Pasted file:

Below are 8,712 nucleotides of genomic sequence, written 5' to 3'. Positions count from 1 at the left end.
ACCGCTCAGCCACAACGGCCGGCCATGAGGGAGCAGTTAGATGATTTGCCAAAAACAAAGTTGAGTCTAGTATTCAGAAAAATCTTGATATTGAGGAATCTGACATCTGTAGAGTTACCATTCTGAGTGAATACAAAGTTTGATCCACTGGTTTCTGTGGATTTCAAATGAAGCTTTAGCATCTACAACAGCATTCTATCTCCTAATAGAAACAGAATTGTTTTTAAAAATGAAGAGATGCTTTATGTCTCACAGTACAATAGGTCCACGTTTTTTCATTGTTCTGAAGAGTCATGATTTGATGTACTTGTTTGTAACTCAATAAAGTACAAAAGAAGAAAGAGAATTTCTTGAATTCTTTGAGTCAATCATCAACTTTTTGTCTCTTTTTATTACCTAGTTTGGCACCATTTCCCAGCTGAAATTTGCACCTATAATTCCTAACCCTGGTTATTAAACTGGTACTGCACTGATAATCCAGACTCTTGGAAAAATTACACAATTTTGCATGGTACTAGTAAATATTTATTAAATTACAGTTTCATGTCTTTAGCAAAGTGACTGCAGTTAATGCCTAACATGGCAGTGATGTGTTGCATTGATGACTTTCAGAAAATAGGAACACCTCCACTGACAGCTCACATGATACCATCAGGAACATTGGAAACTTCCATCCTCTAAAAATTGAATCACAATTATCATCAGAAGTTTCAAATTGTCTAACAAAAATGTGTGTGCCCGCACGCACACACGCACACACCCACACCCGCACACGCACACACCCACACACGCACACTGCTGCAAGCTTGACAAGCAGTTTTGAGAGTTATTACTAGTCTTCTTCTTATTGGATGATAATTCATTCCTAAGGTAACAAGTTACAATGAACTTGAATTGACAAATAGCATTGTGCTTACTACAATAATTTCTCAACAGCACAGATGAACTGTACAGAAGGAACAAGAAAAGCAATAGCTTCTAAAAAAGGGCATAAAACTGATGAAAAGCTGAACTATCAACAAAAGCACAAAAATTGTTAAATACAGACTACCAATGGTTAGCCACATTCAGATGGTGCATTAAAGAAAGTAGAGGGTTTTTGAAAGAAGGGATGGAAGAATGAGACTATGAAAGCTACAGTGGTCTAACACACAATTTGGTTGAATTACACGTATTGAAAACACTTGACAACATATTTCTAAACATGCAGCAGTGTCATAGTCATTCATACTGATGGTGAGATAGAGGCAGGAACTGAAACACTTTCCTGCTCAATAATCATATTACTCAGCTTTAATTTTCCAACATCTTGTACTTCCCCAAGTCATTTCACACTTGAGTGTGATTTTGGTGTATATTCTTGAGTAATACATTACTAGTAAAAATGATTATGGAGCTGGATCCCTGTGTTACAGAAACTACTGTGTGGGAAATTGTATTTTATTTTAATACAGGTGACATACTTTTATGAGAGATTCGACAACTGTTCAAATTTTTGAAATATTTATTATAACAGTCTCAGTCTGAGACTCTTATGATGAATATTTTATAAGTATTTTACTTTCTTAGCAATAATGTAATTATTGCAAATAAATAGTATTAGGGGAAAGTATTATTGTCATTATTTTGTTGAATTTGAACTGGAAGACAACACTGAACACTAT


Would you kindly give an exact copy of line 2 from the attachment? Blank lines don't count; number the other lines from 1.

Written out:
ACCGCTCAGCCACAACGGCCGGCCATGAGGGAGCAGTTAGATGATTTGCCAAAAACAAAGTTGAGTCTAGTATTCAGAAAAATCTTGATATTGAGGAATCTGACATCTGTAGAGTTACCATTCTGAGTGAATACAAAGTTTGATCCACTGGTTTCTGTGGATTTCAAATGAAGCTTTAGCATCTACAACAGCATTCTATCTCCTAATAGAAACAGAATTGTTTTTAAAAATGAAGAGATGCTTTATGTCTCACAGTACAATAGGTCCACGTTTTTTCATTGTTCTGAAGAGTCATGATTTGATGTACTTGTTTGTAACTCAATAAAGTACAAAAGAAGAAAGAGAATTTCTTGAATTCTTTGAGTCAATCATCAACTTTTTGTCTCTTTTTATTACCTAGTTTGGCACCATTTCCCAGCTGAAATTTGCACCTATAATTCCTAACCCTGGTTATTAAACTGGTACTGCACTGATAATCCAGACTCTTGGAAAAATTACACAATTTTGCATGGTACTAGTAAATATTTATTAAATTACAGTTTCATGTCTTTAGCAAAGTGACTGCAGTTAATGCCTAACATGGCAGTGATGTGTTGCATTGATGACTTTCAGAAAATAGGAACACCTCCACTGACAGCTCACATGATACCATCAGGAACATTGGAAACTTCCATCCTCTAAAAATTGAATCACAATTATCATCAGAAGTTTCAAATTGTCTAACAAAAATGTGTGTGCCCGCACGCACACACGCACACACCCACACCCGCACACGCACACACCCACACACGCACACTGCTGCAAGCTTGACAAGCAGTTTTGAGAGTTATTACTAGTCTTCTTCTTATTGGATGATAATTCATTCCTAAGGTAACAAGTTACAATGAACTTGAATTGACAAATAGCATTGTGCTTACTACAATAATTTCTCAACAGCACAGATGAACTGTACAGAAGGAACAAGAAAAGCAATAGCTTCTAAAAAAGGGCATAAAACTGATGAAAAGCTGAACTATCAACAAAAGCACAAAAATTGTTAAATACAGACTACCAATGGTTAGCCACATTCAGATGGTGCATTAAAGAAAGTAGAGGGTTTTTGAAAGAAGGGATGGAAGAATGAGACTATGAAAGCTACAGTGGTCTAACACACAATTTGGTTGAATTACACGTATTGAAAACACTTGACAACATATTTCTAAACATGCAGCAGTGTCATAGTCATTCATACTGATGGTGAGATAGAGGCAGGAACTGAAACACTTTCCTGCTCAATAATCATATTACTCAGCTTTAATTTTCCAACATCTTGTACTTCCCCAAGTCATTTCACACTTGAGTGTGATTTTGGTGTATATTCTTGAGTAATACATTACTAGTAAAAATGATTATGGAGCTGGATCCCTGTGTTACAGAAACTACTGTGTGGGAAATTGTATTTTATTTTAATACAGGTGACATACTTTTATGAGAGATTCGACAACTGTTCAAATTTTTGAAATATTTATTATAACAGTCTCAGTCTGAGACTCTTATGATGAATATTTTATAAGTATTTTACTTTCTTAGCAATAATGTAATTATTGCAAATAAATAGTATTAGGGGAAAGTATTATTGTCATTATTTTGTTGAATTTGAACTGGAAGACAACACTGAACACTAT